Printing press  

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"Freedom of the press is guaranteed only to those who own one" --A. J. Liebling

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Train wreck at Montparnasse (October 22, 1895) by Studio Lévy and Sons.
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Train wreck at Montparnasse (October 22, 1895) by Studio Lévy and Sons.

The printing press is a mechanical printing device for making copies of identical text on multiple sheets of paper. It was invented in Germany by the engraver Johann Gutenberg in 1440. Printing methods based on Gutenberg's printing press spread rapidly throughout first Europe and then the rest of the world, replacing most woodblock printing and making it the sole progenitor of modern movable type printing.

The printing press's ability to quickly and uniformly disseminate knowledge aided in the propagation of Luther's Ninety-Five Theses and other works of the Protestant Reformation, the European rediscovery of the Greek and Roman Classics that helped stimulate the Renaissance, the decline of Latin and the ascent of the various vernaculars, and the development of scientific journals . The level of importance of the printing press is rivaled by few other inventions, so much so that "the invention of the printing press" is often used as a reference to the social, political, and scientific change experienced by Europe after the press's introduction.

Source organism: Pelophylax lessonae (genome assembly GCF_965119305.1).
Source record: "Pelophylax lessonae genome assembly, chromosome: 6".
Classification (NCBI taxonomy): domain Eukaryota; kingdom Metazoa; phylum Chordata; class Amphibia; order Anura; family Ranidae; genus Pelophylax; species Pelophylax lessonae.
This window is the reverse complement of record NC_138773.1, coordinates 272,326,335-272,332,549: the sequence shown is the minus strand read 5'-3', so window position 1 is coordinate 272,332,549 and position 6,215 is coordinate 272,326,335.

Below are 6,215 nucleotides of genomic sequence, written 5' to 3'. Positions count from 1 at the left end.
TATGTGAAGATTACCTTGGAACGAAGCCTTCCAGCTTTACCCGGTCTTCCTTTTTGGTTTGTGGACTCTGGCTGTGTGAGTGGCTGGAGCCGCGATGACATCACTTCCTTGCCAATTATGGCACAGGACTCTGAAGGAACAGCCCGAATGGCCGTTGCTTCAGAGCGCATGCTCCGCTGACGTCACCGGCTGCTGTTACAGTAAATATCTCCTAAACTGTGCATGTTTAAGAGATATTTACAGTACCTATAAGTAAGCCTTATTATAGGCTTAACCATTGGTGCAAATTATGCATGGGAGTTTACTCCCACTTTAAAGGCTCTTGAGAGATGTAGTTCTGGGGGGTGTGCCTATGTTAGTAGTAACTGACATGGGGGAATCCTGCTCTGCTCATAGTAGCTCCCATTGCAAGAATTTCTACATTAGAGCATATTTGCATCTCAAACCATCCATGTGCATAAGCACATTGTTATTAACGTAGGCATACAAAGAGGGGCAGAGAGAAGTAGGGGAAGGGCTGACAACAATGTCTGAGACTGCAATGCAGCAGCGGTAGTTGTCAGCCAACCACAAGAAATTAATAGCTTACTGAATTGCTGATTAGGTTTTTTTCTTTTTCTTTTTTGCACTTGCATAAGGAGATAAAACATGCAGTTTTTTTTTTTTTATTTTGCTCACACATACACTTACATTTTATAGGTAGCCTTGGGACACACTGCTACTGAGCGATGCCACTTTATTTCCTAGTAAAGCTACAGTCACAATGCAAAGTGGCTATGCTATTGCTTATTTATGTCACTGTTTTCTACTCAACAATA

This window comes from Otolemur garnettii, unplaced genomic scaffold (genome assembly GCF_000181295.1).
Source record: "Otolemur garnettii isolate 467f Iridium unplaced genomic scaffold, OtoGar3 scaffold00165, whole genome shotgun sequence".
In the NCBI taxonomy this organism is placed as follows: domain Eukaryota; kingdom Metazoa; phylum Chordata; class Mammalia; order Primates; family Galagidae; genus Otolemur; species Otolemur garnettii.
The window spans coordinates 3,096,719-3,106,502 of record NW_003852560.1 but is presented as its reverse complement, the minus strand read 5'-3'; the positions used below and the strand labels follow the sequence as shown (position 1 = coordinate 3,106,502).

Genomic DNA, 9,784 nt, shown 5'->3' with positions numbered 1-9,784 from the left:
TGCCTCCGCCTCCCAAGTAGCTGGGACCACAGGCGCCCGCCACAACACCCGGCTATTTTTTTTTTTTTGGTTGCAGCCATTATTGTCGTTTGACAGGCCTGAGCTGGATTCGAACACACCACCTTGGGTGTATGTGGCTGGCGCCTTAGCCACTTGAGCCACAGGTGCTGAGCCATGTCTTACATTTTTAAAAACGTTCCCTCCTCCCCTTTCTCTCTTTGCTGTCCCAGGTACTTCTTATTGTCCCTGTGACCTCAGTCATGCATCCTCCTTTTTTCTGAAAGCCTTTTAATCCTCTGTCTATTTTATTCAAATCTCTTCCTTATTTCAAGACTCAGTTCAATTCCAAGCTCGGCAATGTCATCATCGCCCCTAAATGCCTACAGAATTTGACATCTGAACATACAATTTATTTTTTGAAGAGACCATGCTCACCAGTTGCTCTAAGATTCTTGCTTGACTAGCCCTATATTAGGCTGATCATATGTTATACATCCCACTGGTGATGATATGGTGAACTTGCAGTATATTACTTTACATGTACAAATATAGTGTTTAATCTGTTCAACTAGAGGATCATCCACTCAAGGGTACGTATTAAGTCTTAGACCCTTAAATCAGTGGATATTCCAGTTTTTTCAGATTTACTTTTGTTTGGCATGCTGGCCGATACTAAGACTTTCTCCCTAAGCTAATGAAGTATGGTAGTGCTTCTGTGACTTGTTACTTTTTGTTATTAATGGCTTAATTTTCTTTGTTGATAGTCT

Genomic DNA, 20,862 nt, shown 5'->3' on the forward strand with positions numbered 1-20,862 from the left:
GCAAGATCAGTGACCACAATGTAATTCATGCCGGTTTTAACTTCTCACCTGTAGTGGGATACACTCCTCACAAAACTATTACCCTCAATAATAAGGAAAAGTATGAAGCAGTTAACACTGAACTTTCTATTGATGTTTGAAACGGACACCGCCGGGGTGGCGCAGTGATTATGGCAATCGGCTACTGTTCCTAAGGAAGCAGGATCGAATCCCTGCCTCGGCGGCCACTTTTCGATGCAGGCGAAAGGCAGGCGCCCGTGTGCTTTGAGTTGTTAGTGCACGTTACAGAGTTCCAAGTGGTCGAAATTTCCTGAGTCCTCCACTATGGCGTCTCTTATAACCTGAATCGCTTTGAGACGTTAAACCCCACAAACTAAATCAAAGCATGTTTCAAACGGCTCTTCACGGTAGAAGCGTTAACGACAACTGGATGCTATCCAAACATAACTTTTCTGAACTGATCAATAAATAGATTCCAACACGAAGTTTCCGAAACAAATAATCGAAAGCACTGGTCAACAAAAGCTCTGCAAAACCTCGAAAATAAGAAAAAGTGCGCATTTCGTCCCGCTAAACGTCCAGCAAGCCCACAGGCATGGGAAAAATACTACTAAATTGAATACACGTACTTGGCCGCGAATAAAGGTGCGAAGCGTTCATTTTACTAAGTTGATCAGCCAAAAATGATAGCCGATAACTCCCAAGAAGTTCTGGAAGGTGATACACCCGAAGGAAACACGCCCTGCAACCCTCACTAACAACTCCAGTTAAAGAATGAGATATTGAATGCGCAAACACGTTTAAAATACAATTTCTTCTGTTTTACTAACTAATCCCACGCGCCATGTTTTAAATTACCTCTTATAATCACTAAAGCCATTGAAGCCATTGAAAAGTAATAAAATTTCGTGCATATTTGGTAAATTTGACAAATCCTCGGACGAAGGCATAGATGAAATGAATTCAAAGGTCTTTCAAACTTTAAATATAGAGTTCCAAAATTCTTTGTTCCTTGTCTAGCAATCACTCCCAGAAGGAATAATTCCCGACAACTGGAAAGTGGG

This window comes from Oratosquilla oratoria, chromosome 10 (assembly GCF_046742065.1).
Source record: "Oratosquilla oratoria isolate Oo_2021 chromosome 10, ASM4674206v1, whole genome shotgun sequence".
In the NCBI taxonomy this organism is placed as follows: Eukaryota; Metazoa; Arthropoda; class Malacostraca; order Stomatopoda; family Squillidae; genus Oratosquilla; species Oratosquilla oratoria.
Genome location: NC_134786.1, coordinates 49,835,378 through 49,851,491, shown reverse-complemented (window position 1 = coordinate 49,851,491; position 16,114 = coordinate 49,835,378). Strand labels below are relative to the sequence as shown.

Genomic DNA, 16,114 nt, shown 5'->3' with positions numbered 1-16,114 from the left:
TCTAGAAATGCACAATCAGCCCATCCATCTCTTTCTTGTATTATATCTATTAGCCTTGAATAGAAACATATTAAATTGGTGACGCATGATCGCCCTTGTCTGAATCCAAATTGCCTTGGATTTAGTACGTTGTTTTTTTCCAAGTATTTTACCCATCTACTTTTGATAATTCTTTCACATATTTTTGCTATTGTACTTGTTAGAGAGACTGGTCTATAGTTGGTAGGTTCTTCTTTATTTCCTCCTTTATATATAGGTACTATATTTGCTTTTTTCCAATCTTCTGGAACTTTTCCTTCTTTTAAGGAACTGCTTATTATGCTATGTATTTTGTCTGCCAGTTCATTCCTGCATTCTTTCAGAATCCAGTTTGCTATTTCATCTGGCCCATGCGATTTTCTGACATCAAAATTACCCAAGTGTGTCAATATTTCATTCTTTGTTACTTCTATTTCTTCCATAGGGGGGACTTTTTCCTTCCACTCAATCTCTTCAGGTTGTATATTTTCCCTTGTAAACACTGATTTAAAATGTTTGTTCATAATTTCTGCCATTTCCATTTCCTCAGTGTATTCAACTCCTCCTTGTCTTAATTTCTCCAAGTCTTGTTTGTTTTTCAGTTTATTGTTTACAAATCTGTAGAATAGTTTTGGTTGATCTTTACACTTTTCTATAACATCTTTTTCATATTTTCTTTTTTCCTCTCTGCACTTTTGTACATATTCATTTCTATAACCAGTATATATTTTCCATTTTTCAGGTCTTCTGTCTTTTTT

Movable type printing, which allowed individual characters to be arranged to form words, is a separate invention from the printing press. The movable type printing as we know it today was invented in Germany by Johann Gutenberg in the 1440s.

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Unless indicated otherwise, the text in this article is either based on Wikipedia article "Printing press" or another language Wikipedia page thereof used under the terms of the GNU Free Documentation License; or on original research by Jahsonic and friends. See Art and Popular Culture's copyright notice.

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